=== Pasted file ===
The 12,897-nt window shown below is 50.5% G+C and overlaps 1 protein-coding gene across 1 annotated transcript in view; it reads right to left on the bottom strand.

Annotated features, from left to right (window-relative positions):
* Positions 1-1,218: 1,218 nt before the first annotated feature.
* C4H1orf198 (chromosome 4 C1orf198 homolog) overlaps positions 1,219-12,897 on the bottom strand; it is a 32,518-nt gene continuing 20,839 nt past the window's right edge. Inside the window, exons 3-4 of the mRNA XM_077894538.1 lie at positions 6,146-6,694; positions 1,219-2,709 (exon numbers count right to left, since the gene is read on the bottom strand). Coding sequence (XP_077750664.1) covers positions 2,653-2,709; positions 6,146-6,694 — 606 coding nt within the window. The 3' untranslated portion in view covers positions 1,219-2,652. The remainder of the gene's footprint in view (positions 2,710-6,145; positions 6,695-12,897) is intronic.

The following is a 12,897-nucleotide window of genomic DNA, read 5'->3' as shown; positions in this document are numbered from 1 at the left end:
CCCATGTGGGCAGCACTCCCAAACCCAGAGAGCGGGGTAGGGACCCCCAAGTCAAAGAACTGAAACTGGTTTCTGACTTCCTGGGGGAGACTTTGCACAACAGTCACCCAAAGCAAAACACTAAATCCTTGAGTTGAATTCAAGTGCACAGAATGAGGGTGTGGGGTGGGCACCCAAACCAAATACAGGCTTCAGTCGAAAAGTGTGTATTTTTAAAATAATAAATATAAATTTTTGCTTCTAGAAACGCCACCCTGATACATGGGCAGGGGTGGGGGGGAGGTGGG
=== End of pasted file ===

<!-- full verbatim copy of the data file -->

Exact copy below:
The 12,897-nt window shown below is 50.5% G+C and overlaps 1 protein-coding gene across 1 annotated transcript in view; it reads right to left on the bottom strand.

Annotated features, from left to right (window-relative positions):
* Positions 1-1,218: 1,218 nt before the first annotated feature.
* C4H1orf198 (chromosome 4 C1orf198 homolog) overlaps positions 1,219-12,897 on the bottom strand; it is a 32,518-nt gene continuing 20,839 nt past the window's right edge. Inside the window, exons 3-4 of the mRNA XM_077894538.1 lie at positions 6,146-6,694; positions 1,219-2,709 (exon numbers count right to left, since the gene is read on the bottom strand). Coding sequence (XP_077750664.1) covers positions 2,653-2,709; positions 6,146-6,694 — 606 coding nt within the window. The 3' untranslated portion in view covers positions 1,219-2,652. The remainder of the gene's footprint in view (positions 2,710-6,145; positions 6,695-12,897) is intronic.

The following is a 12,897-nucleotide window of genomic DNA, read 5'->3' as shown; positions in this document are numbered from 1 at the left end:
CCCATGTGGGCAGCACTCCCAAACCCAGAGAGCGGGGTAGGGACCCCCAAGTCAAAGAACTGAAACTGGTTTCTGACTTCCTGGGGGAGACTTTGCACAACAGTCACCCAAAGCAAAACACTAAATCCTTGAGTTGAATTCAAGTGCACAGAATGAGGGTGTGGGGTGGGCACCCAAACCAAATACAGGCTTCAGTCGAAAAGTGTGTATTTTTAAAATAATAAATATAAATTTTTGCTTCTAGAAACGCCACCCTGATACATGGGCAGGGGTGGGGGGGAGGTGGG